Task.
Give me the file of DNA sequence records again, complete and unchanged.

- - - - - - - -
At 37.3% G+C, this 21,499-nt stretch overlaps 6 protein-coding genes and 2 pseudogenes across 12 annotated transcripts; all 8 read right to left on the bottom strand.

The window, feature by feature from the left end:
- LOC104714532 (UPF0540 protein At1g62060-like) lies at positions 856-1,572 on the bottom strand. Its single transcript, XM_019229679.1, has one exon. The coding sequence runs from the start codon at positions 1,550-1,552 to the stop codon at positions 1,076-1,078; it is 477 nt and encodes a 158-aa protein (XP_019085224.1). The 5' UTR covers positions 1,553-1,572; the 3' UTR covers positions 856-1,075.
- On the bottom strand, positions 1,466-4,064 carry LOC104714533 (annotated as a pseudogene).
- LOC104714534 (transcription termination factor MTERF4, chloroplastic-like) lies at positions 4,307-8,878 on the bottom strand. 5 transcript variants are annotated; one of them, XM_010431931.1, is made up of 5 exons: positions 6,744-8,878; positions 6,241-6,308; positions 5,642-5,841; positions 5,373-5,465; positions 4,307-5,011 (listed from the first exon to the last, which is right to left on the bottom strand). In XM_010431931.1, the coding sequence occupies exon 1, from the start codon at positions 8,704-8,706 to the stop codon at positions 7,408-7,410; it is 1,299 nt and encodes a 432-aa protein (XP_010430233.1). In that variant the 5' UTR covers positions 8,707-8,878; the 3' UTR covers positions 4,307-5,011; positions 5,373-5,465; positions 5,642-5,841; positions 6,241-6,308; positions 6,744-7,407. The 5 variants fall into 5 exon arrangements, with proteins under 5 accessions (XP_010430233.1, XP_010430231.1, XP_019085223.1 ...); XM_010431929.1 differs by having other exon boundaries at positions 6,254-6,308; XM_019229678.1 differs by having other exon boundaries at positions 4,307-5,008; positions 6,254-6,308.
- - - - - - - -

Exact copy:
At 37.3% G+C, this 21,499-nt stretch overlaps 6 protein-coding genes and 2 pseudogenes across 12 annotated transcripts; all 8 read right to left on the bottom strand.

The window, feature by feature from the left end:
- LOC104714532 (UPF0540 protein At1g62060-like) lies at positions 856-1,572 on the bottom strand. Its single transcript, XM_019229679.1, has one exon. The coding sequence runs from the start codon at positions 1,550-1,552 to the stop codon at positions 1,076-1,078; it is 477 nt and encodes a 158-aa protein (XP_019085224.1). The 5' UTR covers positions 1,553-1,572; the 3' UTR covers positions 856-1,075.
- On the bottom strand, positions 1,466-4,064 carry LOC104714533 (annotated as a pseudogene).
- LOC104714534 (transcription termination factor MTERF4, chloroplastic-like) lies at positions 4,307-8,878 on the bottom strand. 5 transcript variants are annotated; one of them, XM_010431931.1, is made up of 5 exons: positions 6,744-8,878; positions 6,241-6,308; positions 5,642-5,841; positions 5,373-5,465; positions 4,307-5,011 (listed from the first exon to the last, which is right to left on the bottom strand). In XM_010431931.1, the coding sequence occupies exon 1, from the start codon at positions 8,704-8,706 to the stop codon at positions 7,408-7,410; it is 1,299 nt and encodes a 432-aa protein (XP_010430233.1). In that variant the 5' UTR covers positions 8,707-8,878; the 3' UTR covers positions 4,307-5,011; positions 5,373-5,465; positions 5,642-5,841; positions 6,241-6,308; positions 6,744-7,407. The 5 variants fall into 5 exon arrangements, with proteins under 5 accessions (XP_010430233.1, XP_010430231.1, XP_019085223.1 ...); XM_010431929.1 differs by having other exon boundaries at positions 6,254-6,308; XM_019229678.1 differs by having other exon boundaries at positions 4,307-5,008; positions 6,254-6,308.